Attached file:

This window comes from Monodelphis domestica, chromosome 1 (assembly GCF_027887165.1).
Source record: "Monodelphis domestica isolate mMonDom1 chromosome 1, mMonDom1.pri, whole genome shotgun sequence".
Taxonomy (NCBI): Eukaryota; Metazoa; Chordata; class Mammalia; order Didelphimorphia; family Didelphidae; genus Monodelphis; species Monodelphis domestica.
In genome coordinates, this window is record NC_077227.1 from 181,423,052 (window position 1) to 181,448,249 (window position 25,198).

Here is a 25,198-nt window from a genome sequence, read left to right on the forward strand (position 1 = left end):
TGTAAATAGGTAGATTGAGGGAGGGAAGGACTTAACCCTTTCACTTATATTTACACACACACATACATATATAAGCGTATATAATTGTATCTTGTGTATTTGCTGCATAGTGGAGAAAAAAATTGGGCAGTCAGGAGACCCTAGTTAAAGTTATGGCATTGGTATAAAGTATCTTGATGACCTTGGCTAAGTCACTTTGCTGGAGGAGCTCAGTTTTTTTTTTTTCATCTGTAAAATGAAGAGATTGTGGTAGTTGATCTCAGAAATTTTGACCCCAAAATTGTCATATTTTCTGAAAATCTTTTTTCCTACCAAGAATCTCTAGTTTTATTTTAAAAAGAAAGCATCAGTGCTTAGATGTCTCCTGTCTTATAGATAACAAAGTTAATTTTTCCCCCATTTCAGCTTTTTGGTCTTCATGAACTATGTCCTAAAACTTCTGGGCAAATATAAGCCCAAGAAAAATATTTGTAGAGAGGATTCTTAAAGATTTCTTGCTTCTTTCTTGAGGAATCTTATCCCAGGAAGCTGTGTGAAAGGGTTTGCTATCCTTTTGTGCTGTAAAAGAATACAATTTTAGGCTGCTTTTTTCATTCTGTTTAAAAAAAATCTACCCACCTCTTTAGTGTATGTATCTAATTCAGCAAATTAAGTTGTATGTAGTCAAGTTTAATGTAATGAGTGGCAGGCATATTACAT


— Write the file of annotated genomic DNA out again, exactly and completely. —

This window comes from Monodelphis domestica, chromosome 1 (assembly GCF_027887165.1).
Source record: "Monodelphis domestica isolate mMonDom1 chromosome 1, mMonDom1.pri, whole genome shotgun sequence".
Taxonomy (NCBI): Eukaryota; Metazoa; Chordata; class Mammalia; order Didelphimorphia; family Didelphidae; genus Monodelphis; species Monodelphis domestica.
In genome coordinates, this window is record NC_077227.1 from 181,423,052 (window position 1) to 181,448,249 (window position 25,198).

Here is a 25,198-nt window from a genome sequence, read left to right on the forward strand (position 1 = left end):
TGTAAATAGGTAGATTGAGGGAGGGAAGGACTTAACCCTTTCACTTATATTTACACACACACATACATATATAAGCGTATATAATTGTATCTTGTGTATTTGCTGCATAGTGGAGAAAAAAATTGGGCAGTCAGGAGACCCTAGTTAAAGTTATGGCATTGGTATAAAGTATCTTGATGACCTTGGCTAAGTCACTTTGCTGGAGGAGCTCAGTTTTTTTTTTTTCATCTGTAAAATGAAGAGATTGTGGTAGTTGATCTCAGAAATTTTGACCCCAAAATTGTCATATTTTCTGAAAATCTTTTTTCCTACCAAGAATCTCTAGTTTTATTTTAAAAAGAAAGCATCAGTGCTTAGATGTCTCCTGTCTTATAGATAACAAAGTTAATTTTTCCCCCATTTCAGCTTTTTGGTCTTCATGAACTATGTCCTAAAACTTCTGGGCAAATATAAGCCCAAGAAAAATATTTGTAGAGAGGATTCTTAAAGATTTCTTGCTTCTTTCTTGAGGAATCTTATCCCAGGAAGCTGTGTGAAAGGGTTTGCTATCCTTTTGTGCTGTAAAAGAATACAATTTTAGGCTGCTTTTTTCATTCTGTTTAAAAAAAATCTACCCACCTCTTTAGTGTATGTATCTAATTCAGCAAATTAAGTTGTATGTAGTCAAGTTTAATGTAATGAGTGGCAGGCATATTACAT